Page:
Bird is the Word: Jackson and Ravens face Wilson's Seahawks
In Jackson, Wilson sees a combination of speed and shiftiness working in concert with an underrated passing ability that has the young QB causing headaches for anyone tasked with slowing him down.
In Wilson, Jackson sees a veteran who has reached the pinnacle of the NFL, who has figured out a way to balance his athleticism and running ability with a dynamic right arm that makes him one of the premier passers in the league.
"I love everything about his game," Jackson said. "He's a great quarterback. He makes guys miss. He breaks the pocket, and there will be guys chasing him everywhere. He knows what to do with the ball — dish it out, go to a checkdown. He makes plays. He's a playmaker, and that's what you need in a guy and at the quarterback position. That's what he is."
Jackson and Wilson will meet on the field or the first time on Sunday when the Seahawks host the Ravens in a showdown between two of the better teams in each conference and two of the early MVP candidates.
Jackson has wowed with his combination of running and passing. He's on pace to rush for 1,200 yards and throw for 4,000. Last week, he became the first player in league history to throw for more than 200 yards and rush for more than 150 in the same regular season game.
Jackson is completing 65% of his passes, has 13 touchdowns passing and rushing and causing nightmares for opposing defenses.
"People always mention his speed. That's obvious. But I think the mixture of all the different things he can do — he can throw it down the field, he's tough, he hangs in there, he's a smart player too," Wilson said. "You put all those things together with his elusiveness, which is as good as it gets, probably best you've ever seen kind of speed, he's really special."
Where Wilson has impressed is his overall command of Seattle's offense. He's just the fourth QB in league history to start the season with six straight games with a passer rating of 100 or higher. He hasn't thrown an interception since Week 17 of last season. Wilson is playing with a confidence and savvy that's flashed at times throughout his career, but perhaps never for such a prolonged period.
"I know he's deep in the conversation for the MVP already," Baltimore coach John Harbaugh said. "We hope, and we're going to do everything we can, to make sure that we don't make that argument any stronger, or help make that argument any stronger."
Here's what else to watch as the Seahawks and Ravens meet for the first time since 2015:
MY NAME IS EARL
Aside from the quarterbacks, the biggest story line is the return of safety Earl Thomas, who spent his first nine seasons with Seattle before signing with Baltimore in free agency. Thomas was a star with the Seahawks, a founding member of the "Legion of Boom" secondary and a three-time first-team All-Pro selection. The final image of Thomas with Seattle was being carted off the field last season after breaking his leg in Arizona and flashing the middle finger at Seahawks coach Pete Carroll, angry about not getting a contract extension with the Seahawks.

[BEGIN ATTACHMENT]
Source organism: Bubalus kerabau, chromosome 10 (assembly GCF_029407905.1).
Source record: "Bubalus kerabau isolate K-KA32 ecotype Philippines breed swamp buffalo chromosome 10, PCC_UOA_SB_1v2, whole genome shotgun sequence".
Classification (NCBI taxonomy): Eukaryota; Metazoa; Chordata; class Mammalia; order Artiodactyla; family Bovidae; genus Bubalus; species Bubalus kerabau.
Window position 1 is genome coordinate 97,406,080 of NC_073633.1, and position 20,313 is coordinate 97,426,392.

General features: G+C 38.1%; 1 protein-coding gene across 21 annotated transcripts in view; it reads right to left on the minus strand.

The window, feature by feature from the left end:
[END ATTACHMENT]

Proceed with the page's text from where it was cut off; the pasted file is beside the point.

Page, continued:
"I don't know what this game is going to bring, but I definitely respect and love the organization. They gave me my first shot," Thomas said.
BACKFIELD IN MOTION
The Ravens have been forced to shuffle their defensive backfield this season to cope with injuries to Tavon Young, Tony Jefferson, DeShon Elliott and Jimmy Smith. First-year general manager Eric DeCosta refurbished the secondary this week by trading for two-time Pro Bowl cornerback Marcus Peters and signing safety Bennett Jackson from the Jets practice squad.
Both newcomers are expected to play Sunday, so it's imperative that they work in unison with cornerbacks Marlon Humphrey and Brandon Carr, as well as Thomas.
"Communication is going to be really critical, especially there," Harbaugh said. "It won't be quite as loud, because their offense will be on the field, maybe as it would be here. But it's a loud place, and you're on the road. It's terminology."
Seattle should get a boost on its defensive line with the return of Jarran Reed after he was suspended for the first six games. Reed had 10½ sacks last season, but more important will be his ability to draw attention and potentially open up more on the outside for Jadeveon Clowney and Ziggy Ansah. Seattle has just 10 sacks through six games and didn't have a quarterback hit recorded last week against Cleveland.
The task this week isn't so much getting pressure on Jackson as it is keeping the elusive QB contained.
"That's why we come out here to practice, to get a feel of each other," Reed said. "We talked a long time. We're going to get out here. We're going to work together. We're going to build that chemistry together."
The Ravens cranked up the music at practice this week to simulate the crowd noise at CenturyLink Field. Jackson played in packed stadiums while at Louisville, and he's twice started in Kansas City against the Chiefs. But playing in Seattle is taking it to another (sound) level.
"The coaches have been telling us it's very loud," Jackson said. "I just have to do a good job of executing, calling out the plays and letting everyone hear me."